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A Breath of Fresh Air in Arles

The opening week of the Rencontres d’Arles began with unseasonably cool weather for southern France. Just 86°F in the shade, accompanied by gusts of the mistral wind. The week concluded with a uniquely rainy Saturday, described as “a sad day” by many festival-goers, marking a definitive close to the festivities.

While the weather threw a few curveballs, the 55th edition of the world’s premier photography festival was, in many respects, a resounding success. This is some consolation, especially considering that the five or six previous editions sometimes fell short with their lukewarm programming.

This year, the organizers cleverly chose to showcase works that resonate deeply with the daily lives of the audience, grounded in compassion, humanity, social engagement, solidarity, acceptance of others, and an awareness of our era’s challenges—this at a time when, in politics, all of France seemed to be holding its breath.

Sophie Calle. Finir en Beauté, 2024. Courtesy of Anne Fourès.
Sophie Calle. Finir en Beauté, 2024. Courtesy of Anne Fourès.

An overview

Stepping into the crypts of Arles to (re)discover Sophie Calle’s project on how the blind perceive beauty, color, and the last image they saw is a profoundly moving experience—the highlight of the festival thanks to its poignant simplicity.

Diving into Cristina de Middel’s exhaustive installation about South American migration through Mexico evokes a complex mix of emotions, oscillating between fascination and sadness, and bordering on mysticism. It is best experienced seated on benches that emanate the typical music of the region, slowly absorbing Middel’s portrayal of the harrowing daily realities faced by those willing to endure the desert’s deadly thirst and heat to seek a precarious existence in the United States for just a few more dollars.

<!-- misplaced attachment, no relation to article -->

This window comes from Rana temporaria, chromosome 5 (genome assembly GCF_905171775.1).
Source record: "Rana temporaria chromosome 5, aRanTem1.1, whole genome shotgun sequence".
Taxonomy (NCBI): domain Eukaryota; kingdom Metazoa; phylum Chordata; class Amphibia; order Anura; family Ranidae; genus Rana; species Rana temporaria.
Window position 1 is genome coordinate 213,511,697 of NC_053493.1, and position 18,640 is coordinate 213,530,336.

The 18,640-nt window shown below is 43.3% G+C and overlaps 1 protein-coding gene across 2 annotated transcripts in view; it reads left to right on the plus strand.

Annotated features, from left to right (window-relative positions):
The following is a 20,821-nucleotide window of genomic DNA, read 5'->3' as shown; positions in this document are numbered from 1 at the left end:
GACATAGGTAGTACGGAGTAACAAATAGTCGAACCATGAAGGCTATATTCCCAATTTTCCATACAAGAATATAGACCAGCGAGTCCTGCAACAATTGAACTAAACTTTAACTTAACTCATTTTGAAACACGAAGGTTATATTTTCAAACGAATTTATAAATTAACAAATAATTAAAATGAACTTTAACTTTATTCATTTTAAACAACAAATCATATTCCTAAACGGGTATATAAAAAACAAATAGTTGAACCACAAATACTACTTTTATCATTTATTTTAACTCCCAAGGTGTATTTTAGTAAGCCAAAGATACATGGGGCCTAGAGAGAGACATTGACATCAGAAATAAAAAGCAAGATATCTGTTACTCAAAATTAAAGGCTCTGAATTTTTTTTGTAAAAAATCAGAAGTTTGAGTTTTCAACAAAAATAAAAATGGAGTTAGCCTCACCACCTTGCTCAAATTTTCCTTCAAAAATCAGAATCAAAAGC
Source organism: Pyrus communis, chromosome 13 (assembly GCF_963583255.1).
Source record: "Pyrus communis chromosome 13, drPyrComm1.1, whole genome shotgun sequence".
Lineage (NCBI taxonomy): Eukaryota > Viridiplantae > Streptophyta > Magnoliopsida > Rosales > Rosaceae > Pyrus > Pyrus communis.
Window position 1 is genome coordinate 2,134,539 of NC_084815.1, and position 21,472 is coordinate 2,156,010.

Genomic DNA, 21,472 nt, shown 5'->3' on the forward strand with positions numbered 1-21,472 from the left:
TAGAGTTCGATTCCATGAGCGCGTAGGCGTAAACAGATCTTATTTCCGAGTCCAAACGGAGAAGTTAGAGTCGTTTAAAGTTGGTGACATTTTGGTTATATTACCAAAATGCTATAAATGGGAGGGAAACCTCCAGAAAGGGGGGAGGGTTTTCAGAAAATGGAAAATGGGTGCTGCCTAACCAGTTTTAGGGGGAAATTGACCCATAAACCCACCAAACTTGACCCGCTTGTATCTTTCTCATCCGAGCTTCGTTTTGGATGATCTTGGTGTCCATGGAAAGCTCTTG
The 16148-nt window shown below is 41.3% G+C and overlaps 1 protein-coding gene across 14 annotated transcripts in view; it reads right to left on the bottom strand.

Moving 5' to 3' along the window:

Engaging with Vasantha Yogananthan’s highly sensitive portrayal of Provence, which captures the beauty of life’s simple, intimate moments with profound respect for both inanimate and living entities, proves to be an essential experience in today’s world.

Untitled, Time Frames series, 2020-2022. Courtesy of the artist.
Vasantha Yogananthan. Untitled, Time Frames series, 2020-2022. Courtesy of the artist.
Untitled, Time Frames series, 2020-2022. Courtesy of the artist.
Vasantha Yogananthan. Untitled, Time Frames series, 2020-2022. Courtesy of the artist.

Exploring a retrospective of Mary Ellen Mark’s career allows one to grasp the profound compassion that this titan of documentary photography harbored for society’s most vulnerable. Throughout her life, she captured their stories with unwavering energy and a photographic power that resonates deeply.

Ascending to the first floor of the Manuel Rivera-Ortiz Foundation to explore the works of Anas Aremeyaw Anas, Muntaka Chasant, and Bénédicte Kurzen, laureates of the Carmignac Photojournalism Award for their investigation into the transnational flow of electronic waste, prompts profound reflections on our consumption of household appliances, mobile phones, computers, and televisions. This meticulous inquiry blends copious data, vivid imagery, and compelling testimonies.